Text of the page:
CURATED BY Dara Lind
2014-07-30 16:28:01 -0400
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Because the current system was built for 8,000 kids — not 50,000.
According to Wendy Young of Kids in Need of Defense (KIND), an advocacy organization for unaccompanied immigrant children, the current system Congress put in place "was designed for about 6,000 to 8,000 kids a year — not the numbers we're seeing now."
That's born out by this chart from HHS, which compares the number of immigrant children Border Patrol is sending into HHS custody to the number of available beds in HHS facilities.
Right now, the children are being placed in detention facilities, including some makeshift facilities at military bases and a DHS processing center in Nogales, Arizona. Press access to these facilities is extremely rare, but reporters who have been granted access say that even under relatively good conditions, the facilities are still traumatic:
The CBP agents in the building seem to be genuinely compassionate in their interactions with the children. The facility is clean and air-conditioned.
But in essence, it is a juvenile prison camp.
The children, mostly of high-school and junior-high-school age, are housed behind 18-foot-high chain-link fences topped with razor wire...
...most of the children lie motionless on side-by-side mattresses with looks of intense boredom on their faces. Inevitably, given the number of people, it smells of feet and sweat and straw.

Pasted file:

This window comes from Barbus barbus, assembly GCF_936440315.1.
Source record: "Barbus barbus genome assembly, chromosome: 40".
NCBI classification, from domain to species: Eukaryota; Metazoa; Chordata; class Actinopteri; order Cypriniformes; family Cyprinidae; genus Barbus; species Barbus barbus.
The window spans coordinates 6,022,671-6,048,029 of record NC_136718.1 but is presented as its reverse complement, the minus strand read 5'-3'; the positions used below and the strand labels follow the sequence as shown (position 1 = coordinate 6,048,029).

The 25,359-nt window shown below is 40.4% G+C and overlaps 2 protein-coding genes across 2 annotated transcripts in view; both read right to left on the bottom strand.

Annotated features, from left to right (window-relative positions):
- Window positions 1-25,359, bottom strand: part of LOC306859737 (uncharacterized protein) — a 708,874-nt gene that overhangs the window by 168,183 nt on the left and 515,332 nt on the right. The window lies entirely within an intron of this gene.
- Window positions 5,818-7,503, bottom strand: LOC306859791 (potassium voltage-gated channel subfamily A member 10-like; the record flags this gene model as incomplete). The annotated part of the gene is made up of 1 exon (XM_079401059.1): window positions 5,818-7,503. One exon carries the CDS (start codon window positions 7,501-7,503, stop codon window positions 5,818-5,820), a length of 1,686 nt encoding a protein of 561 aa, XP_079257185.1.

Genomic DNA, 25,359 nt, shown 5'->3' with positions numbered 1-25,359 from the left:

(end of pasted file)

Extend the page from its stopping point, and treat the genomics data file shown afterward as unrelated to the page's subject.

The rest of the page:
The temporary centers are necessary because there's a bottleneck in transferring children to HHS' Office of Refugee Resettlement. However, after they're sent to HHS, many more children are being released to relatives— and they're being released much more quickly. A report from the Center for Gender and Refugee Studies says that while 65% of children were released to relatives before the current surge, 90% are released to relatives today. Furthermore, some children are being released as soon as "two or three days" after HHS receives them.
The separate influx of families is also overwhelming Border Patrol — partly because they already have to deal with the influx of unaccompanied children, and partly because they can't immediately turn back or deport any family that says they have a "credible fear" they'll be harmed if they get sent back to their home country.
Until June 20th, the government simply gave those families notices to appear in immigration court and released them. On June 20th, however, the Department of Homeland Security announced it was going to open facilities to detain hundreds of immigrant families, and monitor the ones it wasn't physically detaining. The first families have already been deported from those facilities.
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